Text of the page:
• Recognize that predictive analysis is not new, even though new tools are being developed. For example, time series analysis, notably the Box-Jenkins model, has been around since 1976. Most importantly, even techniques that work well have limits and require the ability to interpret data correctly (which is a serious limitation in earthquake analytics, as gaining any measure of accuracy has proven elusive).

• Predictive analysis has philosophical limitations apart from its methodology that restricts its usefulness. If I had my way, the book The Black Swan: The Impact of the Highly Improbable, by Nassim Nicholas Taleb, would be required reading for anyone studying or promoting predictive analytics. Taleb discusses the extreme impact of certain kinds of rare and unpredictable events that, retrospectively, people try to fit within simplistic explanations. Even though L'Aquila has been struck by devastating earthquakes in the past, such events were rare and the current state of science made predicting earthquakes impossible.

Mesabi Musings

Consider what might have happened if better predictive analysis had been available for earthquake analysis. Well, first there is the matter of precision. Given past performance, one could logically predict that the stock market will go up over the course of the next 10 years, but what happens tomorrow and over the next 12 months eludes even the best forecasters (although some do better than others).

Precision doesn't always matter, but in the case of earthquake predictions it does. What might have happened if the Italian scientists had raised a warning? What could they have said? Evacuate? There wasn't sufficient evidence. Conditions are unsafe and you are at your own risk? Warnings would have been dismissed, with good reason.

We can deeply sympathize with the loss of life, health and property as a result of the L'Aquila earthquake. However, scapegoating seven people who, though they probably did not communicate as well as they should have, could not have changed the results of the disaster will not solve the problem.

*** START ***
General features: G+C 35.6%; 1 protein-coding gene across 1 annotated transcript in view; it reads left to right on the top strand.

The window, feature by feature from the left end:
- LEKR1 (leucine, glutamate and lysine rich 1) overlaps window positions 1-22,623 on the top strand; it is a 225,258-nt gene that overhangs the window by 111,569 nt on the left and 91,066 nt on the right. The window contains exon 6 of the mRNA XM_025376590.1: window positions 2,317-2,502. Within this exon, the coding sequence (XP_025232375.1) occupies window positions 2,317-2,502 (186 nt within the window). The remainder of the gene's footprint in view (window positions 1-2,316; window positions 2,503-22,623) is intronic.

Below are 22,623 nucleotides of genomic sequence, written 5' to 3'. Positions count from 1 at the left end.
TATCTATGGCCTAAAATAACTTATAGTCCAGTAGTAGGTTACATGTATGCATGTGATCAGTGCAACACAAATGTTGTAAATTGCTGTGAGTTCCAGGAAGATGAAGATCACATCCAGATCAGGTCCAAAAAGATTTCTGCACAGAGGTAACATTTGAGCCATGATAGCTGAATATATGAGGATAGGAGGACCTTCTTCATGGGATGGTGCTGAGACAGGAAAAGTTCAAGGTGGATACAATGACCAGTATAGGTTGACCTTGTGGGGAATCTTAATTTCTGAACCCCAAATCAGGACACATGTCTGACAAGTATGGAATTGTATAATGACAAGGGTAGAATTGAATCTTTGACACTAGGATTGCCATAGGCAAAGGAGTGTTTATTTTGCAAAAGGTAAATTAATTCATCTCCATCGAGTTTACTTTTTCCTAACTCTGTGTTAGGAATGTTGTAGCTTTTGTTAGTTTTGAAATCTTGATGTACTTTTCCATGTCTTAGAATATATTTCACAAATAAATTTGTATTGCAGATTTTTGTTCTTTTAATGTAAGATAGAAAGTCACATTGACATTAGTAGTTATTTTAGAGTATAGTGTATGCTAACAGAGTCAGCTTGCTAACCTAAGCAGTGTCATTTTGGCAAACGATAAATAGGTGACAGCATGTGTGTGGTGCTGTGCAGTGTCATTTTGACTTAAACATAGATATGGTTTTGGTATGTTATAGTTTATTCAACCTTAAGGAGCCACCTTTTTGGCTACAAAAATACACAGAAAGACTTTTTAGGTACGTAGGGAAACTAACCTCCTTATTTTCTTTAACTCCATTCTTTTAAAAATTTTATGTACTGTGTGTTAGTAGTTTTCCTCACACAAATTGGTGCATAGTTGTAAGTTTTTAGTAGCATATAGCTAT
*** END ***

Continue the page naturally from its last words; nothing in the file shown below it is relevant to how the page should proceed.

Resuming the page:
As for IT, while the increased use of predictive analytics can have real value in many cases, organizations must keep things in perspective. What are limitations and risks of predictive analysis if applied inaccurately or improperly? While the consequences are not likely to be as severe as the L'Aquila earthquake, putting too much faith in predictive analytics can waste time and money. Proceed carefully, with eyes wide open.


Related Reading


Network Computing encourages readers to engage in spirited, healthy debate, including taking us to task. However, Network Computing moderates all comments posted to our site, and reserves the right to modify or remove any content that it determines to be derogatory, offensive, inflammatory, vulgar, irrelevant/off-topic, racist or obvious marketing/SPAM. Network Computing further reserves the right to disable the profile of any commenter participating in said activities.

 
Disqus Tips To upload an avatar photo, first complete your Disqus profile. | Please read our commenting policy.
 
Vendor Comparisons
Network Computing’s Vendor Comparisons provide extensive details on products and services, including downloadable feature matrices. Our categories include:

Research and Reports

Network Computing: April 2013



TechWeb Careers